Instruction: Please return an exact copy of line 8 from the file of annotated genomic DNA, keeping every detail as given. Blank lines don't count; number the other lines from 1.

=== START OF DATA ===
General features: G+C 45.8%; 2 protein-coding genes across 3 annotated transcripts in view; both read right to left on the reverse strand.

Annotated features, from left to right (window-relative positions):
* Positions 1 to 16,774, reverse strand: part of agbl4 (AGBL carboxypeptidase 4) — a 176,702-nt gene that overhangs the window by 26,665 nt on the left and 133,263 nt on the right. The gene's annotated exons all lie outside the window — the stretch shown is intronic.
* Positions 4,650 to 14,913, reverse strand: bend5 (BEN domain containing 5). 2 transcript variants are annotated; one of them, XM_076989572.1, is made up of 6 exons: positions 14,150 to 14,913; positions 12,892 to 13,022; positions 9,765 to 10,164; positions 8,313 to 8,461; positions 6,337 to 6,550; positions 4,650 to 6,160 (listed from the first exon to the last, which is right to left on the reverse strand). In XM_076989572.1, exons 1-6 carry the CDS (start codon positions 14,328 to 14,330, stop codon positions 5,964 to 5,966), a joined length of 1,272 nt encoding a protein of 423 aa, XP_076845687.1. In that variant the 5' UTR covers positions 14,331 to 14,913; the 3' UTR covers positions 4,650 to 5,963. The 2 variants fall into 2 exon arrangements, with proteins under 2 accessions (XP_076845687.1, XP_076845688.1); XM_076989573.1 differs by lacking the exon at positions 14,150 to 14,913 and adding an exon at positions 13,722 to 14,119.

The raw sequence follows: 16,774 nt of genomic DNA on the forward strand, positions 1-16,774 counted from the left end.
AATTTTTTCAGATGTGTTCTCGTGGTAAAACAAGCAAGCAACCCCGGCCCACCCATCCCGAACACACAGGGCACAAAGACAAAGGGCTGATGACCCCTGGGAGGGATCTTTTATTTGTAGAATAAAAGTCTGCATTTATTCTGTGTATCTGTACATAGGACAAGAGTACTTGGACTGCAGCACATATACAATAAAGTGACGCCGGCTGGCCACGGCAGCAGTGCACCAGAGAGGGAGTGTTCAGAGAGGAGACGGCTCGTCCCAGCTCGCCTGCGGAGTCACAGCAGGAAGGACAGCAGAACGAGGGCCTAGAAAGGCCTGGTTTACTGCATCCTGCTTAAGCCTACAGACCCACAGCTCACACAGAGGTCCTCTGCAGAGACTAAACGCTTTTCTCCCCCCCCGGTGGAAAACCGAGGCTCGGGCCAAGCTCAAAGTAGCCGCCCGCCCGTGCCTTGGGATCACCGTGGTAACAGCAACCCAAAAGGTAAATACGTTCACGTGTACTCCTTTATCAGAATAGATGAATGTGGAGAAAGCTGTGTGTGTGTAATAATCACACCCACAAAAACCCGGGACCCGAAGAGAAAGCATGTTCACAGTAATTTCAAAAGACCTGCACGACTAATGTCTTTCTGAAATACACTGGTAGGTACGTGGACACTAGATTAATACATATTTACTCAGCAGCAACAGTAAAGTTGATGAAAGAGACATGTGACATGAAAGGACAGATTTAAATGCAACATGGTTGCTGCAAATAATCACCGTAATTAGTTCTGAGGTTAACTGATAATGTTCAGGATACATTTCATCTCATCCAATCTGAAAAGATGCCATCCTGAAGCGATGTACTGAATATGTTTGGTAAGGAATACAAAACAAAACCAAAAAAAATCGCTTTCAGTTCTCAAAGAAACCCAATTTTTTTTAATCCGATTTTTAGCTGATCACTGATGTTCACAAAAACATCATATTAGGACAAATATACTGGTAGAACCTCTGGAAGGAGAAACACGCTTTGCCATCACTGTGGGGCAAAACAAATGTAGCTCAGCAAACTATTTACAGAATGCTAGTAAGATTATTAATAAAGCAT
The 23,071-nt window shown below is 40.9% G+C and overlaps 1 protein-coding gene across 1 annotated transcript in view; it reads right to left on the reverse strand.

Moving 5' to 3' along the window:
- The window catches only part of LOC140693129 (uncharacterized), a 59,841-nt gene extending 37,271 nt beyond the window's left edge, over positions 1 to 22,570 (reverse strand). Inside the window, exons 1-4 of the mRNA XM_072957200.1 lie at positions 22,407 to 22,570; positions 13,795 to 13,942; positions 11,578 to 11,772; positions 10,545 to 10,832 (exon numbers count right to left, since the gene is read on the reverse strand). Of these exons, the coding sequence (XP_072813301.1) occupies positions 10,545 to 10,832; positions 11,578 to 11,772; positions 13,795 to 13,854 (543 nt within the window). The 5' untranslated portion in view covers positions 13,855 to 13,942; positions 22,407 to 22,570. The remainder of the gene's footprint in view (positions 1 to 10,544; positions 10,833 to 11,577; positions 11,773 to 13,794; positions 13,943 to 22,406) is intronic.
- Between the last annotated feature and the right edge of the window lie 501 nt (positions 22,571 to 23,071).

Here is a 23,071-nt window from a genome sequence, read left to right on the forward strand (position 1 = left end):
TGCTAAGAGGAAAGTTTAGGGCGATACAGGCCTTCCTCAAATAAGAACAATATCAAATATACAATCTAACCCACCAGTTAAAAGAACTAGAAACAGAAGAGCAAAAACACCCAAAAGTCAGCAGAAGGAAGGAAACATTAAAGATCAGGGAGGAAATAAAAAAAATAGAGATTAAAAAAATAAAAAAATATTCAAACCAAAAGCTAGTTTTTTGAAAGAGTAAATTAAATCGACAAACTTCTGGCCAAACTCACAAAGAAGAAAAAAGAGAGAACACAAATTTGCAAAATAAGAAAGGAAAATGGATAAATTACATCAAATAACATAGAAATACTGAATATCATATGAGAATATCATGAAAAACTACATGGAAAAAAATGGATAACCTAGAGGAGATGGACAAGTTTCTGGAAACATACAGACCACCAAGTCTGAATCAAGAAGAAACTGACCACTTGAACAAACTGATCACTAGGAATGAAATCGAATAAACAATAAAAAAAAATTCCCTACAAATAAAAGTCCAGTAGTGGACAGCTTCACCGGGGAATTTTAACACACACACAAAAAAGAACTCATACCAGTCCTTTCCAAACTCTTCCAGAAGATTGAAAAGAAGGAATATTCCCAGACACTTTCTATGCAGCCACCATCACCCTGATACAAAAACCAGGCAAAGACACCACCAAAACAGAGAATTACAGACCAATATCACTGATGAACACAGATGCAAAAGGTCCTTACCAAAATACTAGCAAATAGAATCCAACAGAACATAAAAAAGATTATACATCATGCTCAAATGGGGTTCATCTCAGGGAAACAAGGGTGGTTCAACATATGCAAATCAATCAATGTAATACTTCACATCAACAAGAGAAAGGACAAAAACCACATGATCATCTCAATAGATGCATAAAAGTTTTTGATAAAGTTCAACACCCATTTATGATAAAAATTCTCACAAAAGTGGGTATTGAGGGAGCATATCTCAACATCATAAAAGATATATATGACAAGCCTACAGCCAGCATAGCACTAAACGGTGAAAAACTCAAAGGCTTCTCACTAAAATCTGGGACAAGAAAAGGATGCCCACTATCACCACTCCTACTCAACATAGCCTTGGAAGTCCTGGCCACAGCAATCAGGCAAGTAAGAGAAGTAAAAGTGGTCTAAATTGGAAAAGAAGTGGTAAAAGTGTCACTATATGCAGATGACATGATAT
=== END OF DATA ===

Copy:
Moving 5' to 3' along the window: